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Top message:  legalize marijuania YES or NO? by weaselbitmypancake   Aug 7, 2005, 7:13 PM

Replying to:  Re: WRONG by Thales   Oct 8, 2008, 4:53 PM


by ZombieJ    Oct 9, 2008, 5:13 AM

The idea of something being addictive is not going to play a role assuming were talking about the same thing. Addiction can play a role in if someone continues to take a substance but it's it not a determining factor in someone trying it when we're talking about the legality of something. It's pretty silly that you would even suggest that actually.

You wanted to see a study that showed addictive substances become less desirable if they become readily available. I'm telling you that such a study does not exist and will never exist because those two things are not dependent. Now, if you want to see a study that showed a persons desire for something changing based on whether they are able to have it, sure. Want to see a study showing the differences between a physically addictive substance and a psychologically addictive one - why not. But something being addictive has nothing to do with whether a person will desire it more if it is illegal or if it is legal. Their initial desire for a product, or so the argument goes (not one I necessarily agree with) is that people will desire to try a substance more, or less, based on it's legality. It's addictive nature might have a role to play all things being equal (Note the point you just raised in your post), but in the larger discussion on Marijuana and addressing the question of "if it's legal will people want it more or less than they do when it's illegal?" it's addictive or lack of addictive qualities don't have any role to play.

"Child Psychology", or developmental psych as it's normally called in universities groups anything from a zygote to 18years as a 'child'. It's not about comparing a 16 year olds brain to a childs brain. There are inherent differences, physiological ones, in a child's brain and a teens brain. Just as there is differences between a 16 year old and a 26 year old. No one was suggesting we compare anything.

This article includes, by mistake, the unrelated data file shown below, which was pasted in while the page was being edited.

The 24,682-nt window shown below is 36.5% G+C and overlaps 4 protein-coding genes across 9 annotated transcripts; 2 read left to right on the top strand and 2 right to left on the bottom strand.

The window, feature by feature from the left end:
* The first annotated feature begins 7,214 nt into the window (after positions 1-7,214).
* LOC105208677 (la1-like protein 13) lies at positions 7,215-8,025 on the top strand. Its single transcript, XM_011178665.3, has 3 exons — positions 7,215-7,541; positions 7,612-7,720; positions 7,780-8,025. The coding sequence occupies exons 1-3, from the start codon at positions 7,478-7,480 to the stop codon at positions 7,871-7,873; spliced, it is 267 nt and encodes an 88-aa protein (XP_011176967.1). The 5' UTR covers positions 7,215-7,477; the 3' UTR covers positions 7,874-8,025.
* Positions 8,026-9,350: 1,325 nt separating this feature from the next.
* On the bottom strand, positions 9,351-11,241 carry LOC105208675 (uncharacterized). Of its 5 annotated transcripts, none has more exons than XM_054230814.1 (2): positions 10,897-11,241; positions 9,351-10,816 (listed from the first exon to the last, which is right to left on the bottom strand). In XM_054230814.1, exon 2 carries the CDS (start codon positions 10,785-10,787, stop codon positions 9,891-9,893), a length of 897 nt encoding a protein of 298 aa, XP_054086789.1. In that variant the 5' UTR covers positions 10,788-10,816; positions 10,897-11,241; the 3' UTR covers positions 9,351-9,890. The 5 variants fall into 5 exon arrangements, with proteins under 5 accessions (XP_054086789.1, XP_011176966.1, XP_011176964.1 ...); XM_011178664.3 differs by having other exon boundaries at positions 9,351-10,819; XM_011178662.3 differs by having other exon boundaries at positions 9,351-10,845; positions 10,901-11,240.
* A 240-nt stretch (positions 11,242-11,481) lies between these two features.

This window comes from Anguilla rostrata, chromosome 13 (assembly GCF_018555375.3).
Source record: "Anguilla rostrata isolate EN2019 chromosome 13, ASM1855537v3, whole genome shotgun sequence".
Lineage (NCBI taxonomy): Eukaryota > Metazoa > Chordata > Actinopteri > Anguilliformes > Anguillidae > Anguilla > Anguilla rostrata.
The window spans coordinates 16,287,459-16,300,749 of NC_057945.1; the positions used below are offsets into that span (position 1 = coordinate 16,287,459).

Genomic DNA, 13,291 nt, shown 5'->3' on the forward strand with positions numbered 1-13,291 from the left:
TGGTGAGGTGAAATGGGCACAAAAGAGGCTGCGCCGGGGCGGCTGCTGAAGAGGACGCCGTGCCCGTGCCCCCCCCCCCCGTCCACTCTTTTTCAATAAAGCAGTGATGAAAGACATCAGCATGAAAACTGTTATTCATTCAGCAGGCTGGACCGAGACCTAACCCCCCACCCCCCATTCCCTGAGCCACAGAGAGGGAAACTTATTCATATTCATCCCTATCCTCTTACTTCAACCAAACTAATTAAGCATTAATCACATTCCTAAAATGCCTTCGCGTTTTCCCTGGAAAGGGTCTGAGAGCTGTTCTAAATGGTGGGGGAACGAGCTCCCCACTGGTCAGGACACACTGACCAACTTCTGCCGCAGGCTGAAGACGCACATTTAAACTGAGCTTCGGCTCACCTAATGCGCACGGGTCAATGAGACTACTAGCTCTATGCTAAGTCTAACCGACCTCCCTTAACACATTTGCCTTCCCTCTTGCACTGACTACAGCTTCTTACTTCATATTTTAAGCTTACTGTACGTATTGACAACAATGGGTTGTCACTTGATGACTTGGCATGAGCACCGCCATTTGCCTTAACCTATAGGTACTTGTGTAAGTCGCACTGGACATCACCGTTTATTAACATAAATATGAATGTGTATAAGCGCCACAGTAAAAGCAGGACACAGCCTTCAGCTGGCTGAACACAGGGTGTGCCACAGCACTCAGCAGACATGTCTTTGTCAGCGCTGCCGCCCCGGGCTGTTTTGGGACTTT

I don't remember anyone with a clue suggesting that legalization would act as a deterrent to use. There is an argument to be made that it's controlled status plays such a small deterrence role that it's unnecessary - Or that the substance itself should be re-classed based upon it's effects and the defacto limits we've set in society for what we can place into our bodies with the states permission.

And no Thales, this last one isn't a "poor argument"; It's a pretty striking example of how the social contract can be altered without consent and without regard for equality to all citizens. I've been involved with and listened to some pretty lively and extremely intelligent debates where people with doctorates and decades of experience in constitutional law found this argument compelling so excuse me if I don't find your dismissal adequate.

Has anyone ever told you it's obscenely pretentious to end your posts with "fin". This isn't an art house cinema and nothing you wrote had the insight or profundity to warrant it.

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